U.S. credit card debt jumped by $57.1 billion - up 47% - in 2014 compared to 2013 and the forecast calls for the total to reach $60 billion this year, according to a new survey from CardHub.
The survey results indicate the amount of debt could be unsustainable for households despite a strengthening U.S. economy. The surge has left the average household credit card balance at nearly $7,200, or not far from the $8,300 level that was the average card balance in the throes of 2008, when the economy was in disarray.
"We've now had six consecutive quarters of year over year increases in our credit card debt load," CardHub said in the study. "As a result, we must strive to remember the corrosive impact of debt on household finances during the recession and work to get out from under its influence before the burden becomes unbearable again."
The jump in spending signals Americans are likely feeling more relaxed about their prospects and the economy. The problem is that most workers aren't seeing the type of wage growth to support higher spending.
While Americans are carrying more debt, their earnings are barely ahead of where they were a decade ago. Household earnings have increased only 2% during the past 10 years, The Pew Charitable Trusts said in a study issued in February.
"This is a sign that Americans haven't really learned their lesson. Their attitude toward credit card debt hasn't improved since the recession, said Jill Gonzalez, CardHub spokeswoman, about the new report.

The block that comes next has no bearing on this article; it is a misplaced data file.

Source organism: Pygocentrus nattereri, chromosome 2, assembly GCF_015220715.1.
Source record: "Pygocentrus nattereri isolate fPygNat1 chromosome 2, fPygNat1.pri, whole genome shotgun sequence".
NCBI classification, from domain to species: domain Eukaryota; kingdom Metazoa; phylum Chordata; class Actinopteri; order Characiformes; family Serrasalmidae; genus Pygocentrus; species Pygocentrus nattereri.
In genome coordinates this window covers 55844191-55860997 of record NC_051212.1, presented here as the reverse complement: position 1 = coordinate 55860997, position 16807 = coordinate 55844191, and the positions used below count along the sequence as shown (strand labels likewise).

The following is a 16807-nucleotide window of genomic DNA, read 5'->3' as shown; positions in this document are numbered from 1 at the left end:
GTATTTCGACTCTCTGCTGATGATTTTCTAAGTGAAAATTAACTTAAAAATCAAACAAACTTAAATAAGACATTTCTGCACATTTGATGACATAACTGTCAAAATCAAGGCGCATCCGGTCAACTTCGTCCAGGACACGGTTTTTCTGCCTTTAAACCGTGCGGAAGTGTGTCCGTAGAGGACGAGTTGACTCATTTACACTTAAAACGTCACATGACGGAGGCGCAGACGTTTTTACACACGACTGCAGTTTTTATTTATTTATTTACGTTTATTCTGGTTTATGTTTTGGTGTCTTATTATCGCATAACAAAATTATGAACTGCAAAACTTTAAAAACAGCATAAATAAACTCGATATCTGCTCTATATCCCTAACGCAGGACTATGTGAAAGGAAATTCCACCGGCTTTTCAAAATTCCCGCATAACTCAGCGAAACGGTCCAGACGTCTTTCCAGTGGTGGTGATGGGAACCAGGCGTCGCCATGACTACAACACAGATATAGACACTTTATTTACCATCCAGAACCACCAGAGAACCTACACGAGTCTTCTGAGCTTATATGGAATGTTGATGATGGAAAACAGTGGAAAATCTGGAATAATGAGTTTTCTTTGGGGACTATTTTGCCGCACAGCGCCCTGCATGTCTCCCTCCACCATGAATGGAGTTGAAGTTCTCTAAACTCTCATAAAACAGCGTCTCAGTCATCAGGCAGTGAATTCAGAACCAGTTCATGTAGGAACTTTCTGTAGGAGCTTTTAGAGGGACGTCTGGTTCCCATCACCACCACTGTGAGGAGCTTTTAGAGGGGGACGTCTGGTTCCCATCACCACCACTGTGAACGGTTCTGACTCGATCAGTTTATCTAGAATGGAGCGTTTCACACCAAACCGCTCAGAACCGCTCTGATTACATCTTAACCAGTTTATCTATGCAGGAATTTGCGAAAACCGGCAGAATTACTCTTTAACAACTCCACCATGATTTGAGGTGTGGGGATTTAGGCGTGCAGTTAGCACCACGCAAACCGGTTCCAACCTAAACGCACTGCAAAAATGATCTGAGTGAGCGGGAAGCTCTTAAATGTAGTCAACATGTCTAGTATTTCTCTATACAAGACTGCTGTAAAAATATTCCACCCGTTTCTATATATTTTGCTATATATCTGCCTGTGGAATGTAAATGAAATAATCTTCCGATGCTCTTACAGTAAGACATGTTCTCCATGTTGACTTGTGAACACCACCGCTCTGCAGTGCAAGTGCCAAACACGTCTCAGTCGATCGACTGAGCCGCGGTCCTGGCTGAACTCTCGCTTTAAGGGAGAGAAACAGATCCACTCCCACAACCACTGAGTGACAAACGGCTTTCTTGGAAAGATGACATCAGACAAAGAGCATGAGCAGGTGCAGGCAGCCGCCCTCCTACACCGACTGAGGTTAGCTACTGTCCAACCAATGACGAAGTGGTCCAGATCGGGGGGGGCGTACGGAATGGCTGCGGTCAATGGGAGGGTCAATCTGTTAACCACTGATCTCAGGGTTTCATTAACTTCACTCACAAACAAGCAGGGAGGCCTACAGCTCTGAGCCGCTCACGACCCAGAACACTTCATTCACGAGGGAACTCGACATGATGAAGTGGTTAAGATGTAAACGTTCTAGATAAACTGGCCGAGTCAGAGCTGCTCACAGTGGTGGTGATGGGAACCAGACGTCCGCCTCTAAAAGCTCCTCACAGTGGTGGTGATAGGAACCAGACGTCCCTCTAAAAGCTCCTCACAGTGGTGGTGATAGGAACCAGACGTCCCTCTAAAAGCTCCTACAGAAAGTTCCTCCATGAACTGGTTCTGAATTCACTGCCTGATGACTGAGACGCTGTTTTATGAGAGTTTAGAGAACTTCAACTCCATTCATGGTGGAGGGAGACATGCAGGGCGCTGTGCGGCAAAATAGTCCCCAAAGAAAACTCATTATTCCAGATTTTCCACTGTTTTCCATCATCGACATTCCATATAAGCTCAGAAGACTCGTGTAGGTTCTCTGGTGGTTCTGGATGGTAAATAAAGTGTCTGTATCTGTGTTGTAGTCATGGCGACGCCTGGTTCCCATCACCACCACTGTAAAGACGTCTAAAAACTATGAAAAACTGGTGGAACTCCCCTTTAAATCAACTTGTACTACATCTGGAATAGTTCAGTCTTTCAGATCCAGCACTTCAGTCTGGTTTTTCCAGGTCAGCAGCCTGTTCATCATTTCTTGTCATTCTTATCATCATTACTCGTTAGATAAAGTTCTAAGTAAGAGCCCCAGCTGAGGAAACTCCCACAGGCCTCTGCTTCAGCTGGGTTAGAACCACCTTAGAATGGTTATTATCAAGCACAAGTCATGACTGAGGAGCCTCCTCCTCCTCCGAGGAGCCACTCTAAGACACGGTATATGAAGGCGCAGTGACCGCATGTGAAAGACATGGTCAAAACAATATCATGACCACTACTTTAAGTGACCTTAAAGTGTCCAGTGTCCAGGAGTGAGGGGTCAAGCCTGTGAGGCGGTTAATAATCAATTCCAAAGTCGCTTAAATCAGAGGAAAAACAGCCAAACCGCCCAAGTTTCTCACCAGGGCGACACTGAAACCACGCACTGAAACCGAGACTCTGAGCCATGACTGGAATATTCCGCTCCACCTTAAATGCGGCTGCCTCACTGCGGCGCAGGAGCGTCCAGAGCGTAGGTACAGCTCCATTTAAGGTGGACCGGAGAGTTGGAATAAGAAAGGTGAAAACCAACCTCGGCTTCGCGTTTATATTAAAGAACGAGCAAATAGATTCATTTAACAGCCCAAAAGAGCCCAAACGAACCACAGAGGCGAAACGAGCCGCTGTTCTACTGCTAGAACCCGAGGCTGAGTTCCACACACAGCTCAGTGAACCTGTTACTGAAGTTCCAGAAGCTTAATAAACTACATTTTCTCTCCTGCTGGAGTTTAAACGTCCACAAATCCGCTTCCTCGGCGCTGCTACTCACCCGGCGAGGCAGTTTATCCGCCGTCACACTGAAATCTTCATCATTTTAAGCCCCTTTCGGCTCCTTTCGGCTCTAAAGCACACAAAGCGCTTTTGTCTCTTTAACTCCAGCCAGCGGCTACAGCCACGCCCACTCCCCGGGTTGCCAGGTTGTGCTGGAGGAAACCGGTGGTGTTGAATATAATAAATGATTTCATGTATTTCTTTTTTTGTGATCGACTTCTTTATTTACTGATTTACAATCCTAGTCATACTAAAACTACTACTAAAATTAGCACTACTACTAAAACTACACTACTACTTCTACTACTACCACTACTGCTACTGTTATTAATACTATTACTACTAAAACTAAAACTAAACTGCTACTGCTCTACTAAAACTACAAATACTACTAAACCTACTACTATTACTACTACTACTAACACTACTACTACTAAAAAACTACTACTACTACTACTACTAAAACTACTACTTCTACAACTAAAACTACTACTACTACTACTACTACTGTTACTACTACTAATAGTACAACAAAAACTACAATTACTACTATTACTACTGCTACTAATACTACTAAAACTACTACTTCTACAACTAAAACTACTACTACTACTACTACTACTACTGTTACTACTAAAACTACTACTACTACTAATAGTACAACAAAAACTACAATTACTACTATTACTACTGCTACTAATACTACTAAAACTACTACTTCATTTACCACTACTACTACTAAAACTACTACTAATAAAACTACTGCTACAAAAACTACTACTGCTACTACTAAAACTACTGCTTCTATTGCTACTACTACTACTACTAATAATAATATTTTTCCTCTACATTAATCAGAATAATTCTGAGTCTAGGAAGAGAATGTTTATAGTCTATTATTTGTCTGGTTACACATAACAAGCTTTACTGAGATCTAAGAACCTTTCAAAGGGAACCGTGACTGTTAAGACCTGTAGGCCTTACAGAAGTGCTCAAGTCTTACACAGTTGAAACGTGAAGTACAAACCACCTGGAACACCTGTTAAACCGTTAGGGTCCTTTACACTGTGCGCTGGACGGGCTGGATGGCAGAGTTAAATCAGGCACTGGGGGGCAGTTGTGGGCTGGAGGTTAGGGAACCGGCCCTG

Still, Americans are feeling more positive about the economy, and there is a measure of good news in that.
The credit card charge-off rate, or the percentage of debt that's declared unrecoverable by credit card companies, is about 2.89%, the lowest mark 1985 and presumably a result of an improving job market, CardHub said.
CardHub also expects 2015 to be a record year for auto sales as consumers shop for new vehicles amid a brighter outlook.
According to the Pew study, more than half of Americans say they're financially insecure, citing concerns ranging from student loans and credit card debt to a lack of income. With more than half saying they aren't prepared for a financial emergency, rising credit card debt could pose a problem if interest rates go up or the economy falters.